The mountain pine beetle is projected to kill more than three-quarters of B.C.'s marketable pine forests within the next eight years, a report released Monday by the province's Ministry of Forests says.
The report says if the pine beetle kill continues at its current rate, it will kill the equivalent of almost 25 per cent of the province's entire volume of market timber.
B.C.'s forest industry is worth more than $4-billion to the economy.
“If the infestation continues to behave as it has over the past eight years, it is projected that 78 per cent of the pine volume or 23 per cent of the total volume on the provincial timber harvesting land base will killed by 2015,” the report said.
The 2007 report, a government update on the devastating mountain pine beetle infestation, studied the insect's impact on 20 pine-harvesting areas in the province. The areas spread from Fort St. James in the north-central part of the province to the Robson Valley in the east.
The 20 areas comprise 87 per cent of the marketable pine timber in British Columbia. So far, the mountain pine beetle has killed 530 million cubic metres of pine trees, the report said.
“This represents 40 per cent of the merchantable pine volume, and 12 per cent of the total provincial marketable volume, on the timber harvesting land base,” the report said.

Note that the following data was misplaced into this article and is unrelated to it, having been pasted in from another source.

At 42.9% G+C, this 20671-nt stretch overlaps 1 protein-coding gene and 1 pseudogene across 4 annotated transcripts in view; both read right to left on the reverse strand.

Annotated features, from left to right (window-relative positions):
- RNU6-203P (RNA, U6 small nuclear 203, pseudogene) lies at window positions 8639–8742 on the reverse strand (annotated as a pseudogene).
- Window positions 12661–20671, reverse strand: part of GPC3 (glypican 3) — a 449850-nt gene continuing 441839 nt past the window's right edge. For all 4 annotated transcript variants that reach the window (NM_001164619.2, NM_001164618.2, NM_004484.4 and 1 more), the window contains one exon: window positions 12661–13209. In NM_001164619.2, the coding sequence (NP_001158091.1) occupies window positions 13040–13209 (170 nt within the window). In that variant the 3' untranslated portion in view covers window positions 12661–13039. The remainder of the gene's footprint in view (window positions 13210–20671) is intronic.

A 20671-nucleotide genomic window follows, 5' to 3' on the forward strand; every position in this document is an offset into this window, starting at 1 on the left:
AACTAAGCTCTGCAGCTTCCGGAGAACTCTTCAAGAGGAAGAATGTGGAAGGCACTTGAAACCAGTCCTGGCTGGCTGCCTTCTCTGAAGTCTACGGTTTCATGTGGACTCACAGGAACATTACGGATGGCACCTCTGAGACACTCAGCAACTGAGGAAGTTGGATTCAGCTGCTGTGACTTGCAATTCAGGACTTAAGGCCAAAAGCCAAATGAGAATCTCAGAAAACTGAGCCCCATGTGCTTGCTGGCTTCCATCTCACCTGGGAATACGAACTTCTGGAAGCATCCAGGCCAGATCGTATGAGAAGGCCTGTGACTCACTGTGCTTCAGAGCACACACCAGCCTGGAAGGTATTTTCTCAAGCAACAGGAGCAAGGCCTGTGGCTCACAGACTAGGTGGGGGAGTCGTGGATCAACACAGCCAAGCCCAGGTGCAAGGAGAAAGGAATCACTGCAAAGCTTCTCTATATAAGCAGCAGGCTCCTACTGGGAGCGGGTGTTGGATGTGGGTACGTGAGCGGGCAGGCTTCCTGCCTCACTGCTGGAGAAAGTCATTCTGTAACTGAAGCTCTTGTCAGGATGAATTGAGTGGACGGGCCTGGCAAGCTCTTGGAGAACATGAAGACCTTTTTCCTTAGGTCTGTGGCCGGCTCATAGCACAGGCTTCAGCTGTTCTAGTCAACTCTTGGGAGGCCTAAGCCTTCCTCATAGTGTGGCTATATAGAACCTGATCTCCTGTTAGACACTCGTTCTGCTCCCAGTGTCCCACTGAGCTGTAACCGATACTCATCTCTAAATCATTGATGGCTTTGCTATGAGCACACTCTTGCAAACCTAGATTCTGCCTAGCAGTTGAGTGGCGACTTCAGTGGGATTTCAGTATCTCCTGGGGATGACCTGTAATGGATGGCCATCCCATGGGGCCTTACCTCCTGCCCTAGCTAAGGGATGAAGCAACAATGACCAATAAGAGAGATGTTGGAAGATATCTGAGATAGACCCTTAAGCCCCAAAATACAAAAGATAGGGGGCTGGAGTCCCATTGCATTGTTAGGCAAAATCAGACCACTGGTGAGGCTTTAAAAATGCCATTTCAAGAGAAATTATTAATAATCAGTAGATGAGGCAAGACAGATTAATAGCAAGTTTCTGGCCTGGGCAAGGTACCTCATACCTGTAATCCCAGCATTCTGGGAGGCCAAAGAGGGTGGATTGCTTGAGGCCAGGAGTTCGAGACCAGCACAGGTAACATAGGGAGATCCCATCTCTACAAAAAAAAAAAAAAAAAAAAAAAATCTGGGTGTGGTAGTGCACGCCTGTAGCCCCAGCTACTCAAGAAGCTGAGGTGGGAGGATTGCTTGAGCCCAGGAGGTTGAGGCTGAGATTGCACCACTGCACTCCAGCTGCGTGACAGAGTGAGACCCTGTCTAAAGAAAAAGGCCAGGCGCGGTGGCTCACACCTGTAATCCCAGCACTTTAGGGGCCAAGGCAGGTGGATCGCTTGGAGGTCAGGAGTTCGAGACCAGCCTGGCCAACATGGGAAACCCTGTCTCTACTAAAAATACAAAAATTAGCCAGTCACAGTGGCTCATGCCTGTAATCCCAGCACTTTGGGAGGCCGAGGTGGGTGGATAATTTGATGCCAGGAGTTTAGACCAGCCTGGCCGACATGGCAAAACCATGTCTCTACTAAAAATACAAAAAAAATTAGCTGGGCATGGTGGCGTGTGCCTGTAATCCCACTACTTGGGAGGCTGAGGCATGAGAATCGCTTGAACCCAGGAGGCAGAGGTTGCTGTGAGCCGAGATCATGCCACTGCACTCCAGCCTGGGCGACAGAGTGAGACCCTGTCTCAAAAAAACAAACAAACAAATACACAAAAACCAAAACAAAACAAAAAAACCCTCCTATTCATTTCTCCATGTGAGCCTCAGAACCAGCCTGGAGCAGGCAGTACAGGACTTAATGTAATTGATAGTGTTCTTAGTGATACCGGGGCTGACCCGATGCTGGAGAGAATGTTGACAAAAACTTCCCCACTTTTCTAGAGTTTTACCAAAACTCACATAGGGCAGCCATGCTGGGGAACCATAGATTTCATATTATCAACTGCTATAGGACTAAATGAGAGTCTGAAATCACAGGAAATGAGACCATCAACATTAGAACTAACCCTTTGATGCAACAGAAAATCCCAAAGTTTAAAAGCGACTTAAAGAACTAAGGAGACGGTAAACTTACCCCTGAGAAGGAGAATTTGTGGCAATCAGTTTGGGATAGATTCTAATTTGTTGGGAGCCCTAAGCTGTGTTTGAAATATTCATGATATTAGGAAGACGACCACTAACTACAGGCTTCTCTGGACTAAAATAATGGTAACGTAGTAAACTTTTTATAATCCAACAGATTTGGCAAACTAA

British Columbia's total timber-harvesting land base is 4.6 billion cubic metres. The report said the mountain pine beetle epidemic will kill more than one billion cubic metres of pine by 2015.
Forests Minister Rich Coleman said Monday that the timber supply picture has changed as the pine beetle infestation has grown in size and complexity. He said the report maps out potential timber supply scenarios and provides new information for planning sustainable forests and communities for the future.
But the report concludes that the many impacts of the infestation remain difficult to measure and predict.
“There is uncertainty about how the infestations will proceed, how much mortality will be experienced in the younger stands, how much of the harvest will be directed to the stands with significant beetle kill and the length of time dead pine can be used for saw logs or other products,” the report said.
The report said the pine beetle kill reached its peak in the summer of 2005, destroying 139 million cubic metres of trees. But the rate of pine-beetle kill should start to subside in 2009.
By 2009, the pine beetle will kill five million cubic metres annually, the report said, predicting that B.C.'s pine forest stands will recover once the infestation ends.
Donna Barnett, the chairwoman of the Cariboo-Chilcotin Beetle Action Coalition, said the report will help guide discussions and decisions on the environmental, social and economic issues surrounding the pine beetle.